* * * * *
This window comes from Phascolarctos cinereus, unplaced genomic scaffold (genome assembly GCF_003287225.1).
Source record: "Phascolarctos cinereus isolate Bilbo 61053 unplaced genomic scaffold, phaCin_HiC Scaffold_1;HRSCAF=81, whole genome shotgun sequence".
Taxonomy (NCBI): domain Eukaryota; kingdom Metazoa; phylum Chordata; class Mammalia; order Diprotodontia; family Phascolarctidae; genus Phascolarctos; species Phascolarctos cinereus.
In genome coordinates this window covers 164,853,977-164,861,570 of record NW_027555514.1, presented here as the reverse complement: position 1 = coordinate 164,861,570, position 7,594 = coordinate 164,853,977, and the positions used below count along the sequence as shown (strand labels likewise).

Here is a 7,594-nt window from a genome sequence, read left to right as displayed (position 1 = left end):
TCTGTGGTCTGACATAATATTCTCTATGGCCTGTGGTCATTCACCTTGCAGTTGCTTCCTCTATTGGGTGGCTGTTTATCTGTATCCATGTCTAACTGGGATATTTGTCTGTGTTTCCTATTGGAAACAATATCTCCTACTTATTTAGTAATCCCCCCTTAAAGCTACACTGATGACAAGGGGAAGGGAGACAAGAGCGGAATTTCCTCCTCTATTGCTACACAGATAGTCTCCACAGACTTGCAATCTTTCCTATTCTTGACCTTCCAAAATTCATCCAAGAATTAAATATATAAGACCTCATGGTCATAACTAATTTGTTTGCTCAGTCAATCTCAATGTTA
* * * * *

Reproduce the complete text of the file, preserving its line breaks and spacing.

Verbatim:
This window comes from Phascolarctos cinereus, unplaced genomic scaffold (genome assembly GCF_003287225.1).
Source record: "Phascolarctos cinereus isolate Bilbo 61053 unplaced genomic scaffold, phaCin_HiC Scaffold_1;HRSCAF=81, whole genome shotgun sequence".
Taxonomy (NCBI): domain Eukaryota; kingdom Metazoa; phylum Chordata; class Mammalia; order Diprotodontia; family Phascolarctidae; genus Phascolarctos; species Phascolarctos cinereus.
In genome coordinates this window covers 164,853,977-164,861,570 of record NW_027555514.1, presented here as the reverse complement: position 1 = coordinate 164,861,570, position 7,594 = coordinate 164,853,977, and the positions used below count along the sequence as shown (strand labels likewise).

Here is a 7,594-nt window from a genome sequence, read left to right as displayed (position 1 = left end):
TCTGTGGTCTGACATAATATTCTCTATGGCCTGTGGTCATTCACCTTGCAGTTGCTTCCTCTATTGGGTGGCTGTTTATCTGTATCCATGTCTAACTGGGATATTTGTCTGTGTTTCCTATTGGAAACAATATCTCCTACTTATTTAGTAATCCCCCCTTAAAGCTACACTGATGACAAGGGGAAGGGAGACAAGAGCGGAATTTCCTCCTCTATTGCTACACAGATAGTCTCCACAGACTTGCAATCTTTCCTATTCTTGACCTTCCAAAATTCATCCAAGAATTAAATATATAAGACCTCATGGTCATAACTAATTTGTTTGCTCAGTCAATCTCAATGTTA